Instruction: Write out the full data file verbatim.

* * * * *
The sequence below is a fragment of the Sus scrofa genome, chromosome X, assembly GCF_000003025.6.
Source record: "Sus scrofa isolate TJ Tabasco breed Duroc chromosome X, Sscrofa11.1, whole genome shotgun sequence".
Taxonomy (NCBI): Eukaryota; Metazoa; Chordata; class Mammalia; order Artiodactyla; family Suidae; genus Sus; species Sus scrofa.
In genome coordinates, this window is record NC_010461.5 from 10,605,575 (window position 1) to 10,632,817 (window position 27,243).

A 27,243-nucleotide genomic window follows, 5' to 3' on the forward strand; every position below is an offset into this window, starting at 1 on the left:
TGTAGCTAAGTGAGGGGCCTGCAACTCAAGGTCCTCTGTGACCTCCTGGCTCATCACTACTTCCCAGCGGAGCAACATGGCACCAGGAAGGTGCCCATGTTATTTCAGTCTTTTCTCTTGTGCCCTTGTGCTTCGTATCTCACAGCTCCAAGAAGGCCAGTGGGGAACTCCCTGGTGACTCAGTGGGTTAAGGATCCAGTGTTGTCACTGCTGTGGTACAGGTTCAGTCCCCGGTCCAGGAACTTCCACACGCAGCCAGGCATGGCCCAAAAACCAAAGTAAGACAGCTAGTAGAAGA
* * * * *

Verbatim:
The sequence below is a fragment of the Sus scrofa genome, chromosome X, assembly GCF_000003025.6.
Source record: "Sus scrofa isolate TJ Tabasco breed Duroc chromosome X, Sscrofa11.1, whole genome shotgun sequence".
Taxonomy (NCBI): Eukaryota; Metazoa; Chordata; class Mammalia; order Artiodactyla; family Suidae; genus Sus; species Sus scrofa.
In genome coordinates, this window is record NC_010461.5 from 10,605,575 (window position 1) to 10,632,817 (window position 27,243).

A 27,243-nucleotide genomic window follows, 5' to 3' on the forward strand; every position below is an offset into this window, starting at 1 on the left:
TGTAGCTAAGTGAGGGGCCTGCAACTCAAGGTCCTCTGTGACCTCCTGGCTCATCACTACTTCCCAGCGGAGCAACATGGCACCAGGAAGGTGCCCATGTTATTTCAGTCTTTTCTCTTGTGCCCTTGTGCTTCGTATCTCACAGCTCCAAGAAGGCCAGTGGGGAACTCCCTGGTGACTCAGTGGGTTAAGGATCCAGTGTTGTCACTGCTGTGGTACAGGTTCAGTCCCCGGTCCAGGAACTTCCACACGCAGCCAGGCATGGCCCAAAAACCAAAGTAAGACAGCTAGTAGAAGA